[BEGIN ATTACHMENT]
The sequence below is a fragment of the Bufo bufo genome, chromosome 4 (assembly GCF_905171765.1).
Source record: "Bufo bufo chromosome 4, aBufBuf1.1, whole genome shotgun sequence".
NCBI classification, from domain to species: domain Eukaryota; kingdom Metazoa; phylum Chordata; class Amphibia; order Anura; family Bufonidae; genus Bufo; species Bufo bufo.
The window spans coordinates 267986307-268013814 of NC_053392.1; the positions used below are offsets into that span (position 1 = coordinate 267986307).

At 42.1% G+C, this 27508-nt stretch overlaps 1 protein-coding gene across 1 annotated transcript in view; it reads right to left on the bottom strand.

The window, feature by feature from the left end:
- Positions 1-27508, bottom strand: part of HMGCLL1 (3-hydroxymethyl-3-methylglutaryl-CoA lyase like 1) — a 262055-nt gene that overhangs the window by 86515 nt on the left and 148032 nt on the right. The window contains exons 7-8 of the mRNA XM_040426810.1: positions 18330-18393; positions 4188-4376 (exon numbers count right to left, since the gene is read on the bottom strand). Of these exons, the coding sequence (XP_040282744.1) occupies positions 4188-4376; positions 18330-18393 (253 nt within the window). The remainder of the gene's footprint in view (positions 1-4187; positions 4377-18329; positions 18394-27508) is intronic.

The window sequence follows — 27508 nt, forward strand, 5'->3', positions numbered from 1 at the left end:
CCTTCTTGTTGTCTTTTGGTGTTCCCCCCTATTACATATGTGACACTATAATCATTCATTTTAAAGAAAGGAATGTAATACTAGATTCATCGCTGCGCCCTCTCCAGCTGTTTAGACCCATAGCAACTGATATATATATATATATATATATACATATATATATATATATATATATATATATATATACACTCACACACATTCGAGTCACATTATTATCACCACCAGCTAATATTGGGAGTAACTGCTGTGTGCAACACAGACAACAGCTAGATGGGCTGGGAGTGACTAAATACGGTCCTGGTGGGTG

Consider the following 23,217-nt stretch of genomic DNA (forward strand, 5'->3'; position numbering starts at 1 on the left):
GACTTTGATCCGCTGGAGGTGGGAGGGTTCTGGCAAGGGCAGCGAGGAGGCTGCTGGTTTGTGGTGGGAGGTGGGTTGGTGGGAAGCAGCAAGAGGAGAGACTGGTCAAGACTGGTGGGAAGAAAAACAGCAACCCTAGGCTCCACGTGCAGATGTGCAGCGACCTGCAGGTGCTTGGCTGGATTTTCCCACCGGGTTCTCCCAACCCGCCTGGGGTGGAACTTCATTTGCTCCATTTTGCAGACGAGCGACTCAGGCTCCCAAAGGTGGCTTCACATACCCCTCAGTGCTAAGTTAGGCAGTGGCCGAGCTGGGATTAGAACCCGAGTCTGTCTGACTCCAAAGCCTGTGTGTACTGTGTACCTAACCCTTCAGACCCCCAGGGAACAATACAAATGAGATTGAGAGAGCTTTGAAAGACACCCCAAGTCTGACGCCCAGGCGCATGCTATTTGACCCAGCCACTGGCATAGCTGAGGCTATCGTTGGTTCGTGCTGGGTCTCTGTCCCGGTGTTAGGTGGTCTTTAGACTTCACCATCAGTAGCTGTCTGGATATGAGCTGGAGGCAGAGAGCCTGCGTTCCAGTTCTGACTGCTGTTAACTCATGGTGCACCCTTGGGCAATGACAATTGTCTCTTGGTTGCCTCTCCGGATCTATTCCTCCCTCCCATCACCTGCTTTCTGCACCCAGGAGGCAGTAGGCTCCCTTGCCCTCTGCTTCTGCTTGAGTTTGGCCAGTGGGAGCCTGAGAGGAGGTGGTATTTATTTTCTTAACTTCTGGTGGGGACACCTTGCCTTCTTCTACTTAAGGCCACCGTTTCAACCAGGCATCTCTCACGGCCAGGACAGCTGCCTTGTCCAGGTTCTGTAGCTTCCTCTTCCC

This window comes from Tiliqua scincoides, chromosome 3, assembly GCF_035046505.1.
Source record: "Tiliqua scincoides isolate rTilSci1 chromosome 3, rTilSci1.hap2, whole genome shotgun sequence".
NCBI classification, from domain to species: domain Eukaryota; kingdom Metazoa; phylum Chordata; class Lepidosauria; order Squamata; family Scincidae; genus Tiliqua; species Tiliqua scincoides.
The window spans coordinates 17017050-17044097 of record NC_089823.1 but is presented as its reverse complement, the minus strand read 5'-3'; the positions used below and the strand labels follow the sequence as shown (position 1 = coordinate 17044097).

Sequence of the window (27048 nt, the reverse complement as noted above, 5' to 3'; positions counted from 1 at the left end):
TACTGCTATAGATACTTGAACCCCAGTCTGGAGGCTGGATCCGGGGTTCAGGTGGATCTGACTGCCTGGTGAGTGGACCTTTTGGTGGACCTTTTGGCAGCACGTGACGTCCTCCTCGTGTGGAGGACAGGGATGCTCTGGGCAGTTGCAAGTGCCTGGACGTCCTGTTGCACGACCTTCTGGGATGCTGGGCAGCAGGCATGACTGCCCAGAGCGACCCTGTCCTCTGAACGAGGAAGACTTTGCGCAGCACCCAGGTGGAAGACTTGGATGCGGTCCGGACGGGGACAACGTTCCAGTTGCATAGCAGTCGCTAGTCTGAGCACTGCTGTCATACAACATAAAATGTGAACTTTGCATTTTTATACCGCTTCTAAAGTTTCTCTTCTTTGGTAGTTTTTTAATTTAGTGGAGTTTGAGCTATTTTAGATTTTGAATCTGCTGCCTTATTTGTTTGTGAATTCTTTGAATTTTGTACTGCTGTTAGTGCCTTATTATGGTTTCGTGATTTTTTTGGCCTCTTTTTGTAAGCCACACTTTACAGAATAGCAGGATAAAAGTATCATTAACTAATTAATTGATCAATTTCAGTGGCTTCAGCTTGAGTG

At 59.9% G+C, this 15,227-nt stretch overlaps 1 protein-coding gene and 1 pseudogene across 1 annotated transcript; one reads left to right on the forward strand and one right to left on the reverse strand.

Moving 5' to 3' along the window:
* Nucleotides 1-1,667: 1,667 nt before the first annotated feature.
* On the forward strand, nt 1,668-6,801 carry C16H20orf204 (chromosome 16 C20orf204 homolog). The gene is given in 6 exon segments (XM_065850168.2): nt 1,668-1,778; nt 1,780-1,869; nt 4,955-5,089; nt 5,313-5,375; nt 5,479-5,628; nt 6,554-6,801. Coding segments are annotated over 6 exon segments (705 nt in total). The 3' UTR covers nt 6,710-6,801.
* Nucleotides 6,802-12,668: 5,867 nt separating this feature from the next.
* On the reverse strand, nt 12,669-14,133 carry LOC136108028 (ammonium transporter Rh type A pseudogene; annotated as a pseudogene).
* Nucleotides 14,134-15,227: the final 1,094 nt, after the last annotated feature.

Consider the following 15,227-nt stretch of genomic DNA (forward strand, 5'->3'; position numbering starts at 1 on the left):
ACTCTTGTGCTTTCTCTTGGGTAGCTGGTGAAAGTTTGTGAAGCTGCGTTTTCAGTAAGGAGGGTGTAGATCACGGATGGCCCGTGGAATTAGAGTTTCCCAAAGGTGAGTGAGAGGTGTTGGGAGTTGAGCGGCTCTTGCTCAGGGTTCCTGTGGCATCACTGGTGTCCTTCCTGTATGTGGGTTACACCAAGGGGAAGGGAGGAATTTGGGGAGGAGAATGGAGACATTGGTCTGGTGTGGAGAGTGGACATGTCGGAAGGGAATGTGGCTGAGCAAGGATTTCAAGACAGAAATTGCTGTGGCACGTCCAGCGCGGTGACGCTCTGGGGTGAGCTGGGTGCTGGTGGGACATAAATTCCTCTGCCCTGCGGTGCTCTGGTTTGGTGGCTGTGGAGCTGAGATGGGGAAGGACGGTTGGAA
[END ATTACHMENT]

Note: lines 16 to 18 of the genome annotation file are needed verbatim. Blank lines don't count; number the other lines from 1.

Sequence of the window (27048 nt, the reverse complement as noted above, 5' to 3'; positions counted from 1 at the left end):
TACTGCTATAGATACTTGAACCCCAGTCTGGAGGCTGGATCCGGGGTTCAGGTGGATCTGACTGCCTGGTGAGTGGACCTTTTGGTGGACCTTTTGGCAGCACGTGACGTCCTCCTCGTGTGGAGGACAGGGATGCTCTGGGCAGTTGCAAGTGCCTGGACGTCCTGTTGCACGACCTTCTGGGATGCTGGGCAGCAGGCATGACTGCCCAGAGCGACCCTGTCCTCTGAACGAGGAAGACTTTGCGCAGCACCCAGGTGGAAGACTTGGATGCGGTCCGGACGGGGACAACGTTCCAGTTGCATAGCAGTCGCTAGTCTGAGCACTGCTGTCATACAACATAAAATGTGAACTTTGCATTTTTATACCGCTTCTAAAGTTTCTCTTCTTTGGTAGTTTTTTAATTTAGTGGAGTTTGAGCTATTTTAGATTTTGAATCTGCTGCCTTATTTGTTTGTGAATTCTTTGAATTTTGTACTGCTGTTAGTGCCTTATTATGGTTTCGTGATTTTTTTGGCCTCTTTTTGTAAGCCACACTTTACAGAATAGCAGGATAAAAGTATCATTAACTAATTAATTGATCAATTTCAGTGGCTTCAGCTTGAGTG

At 59.9% G+C, this 15,227-nt stretch overlaps 1 protein-coding gene and 1 pseudogene across 1 annotated transcript; one reads left to right on the forward strand and one right to left on the reverse strand.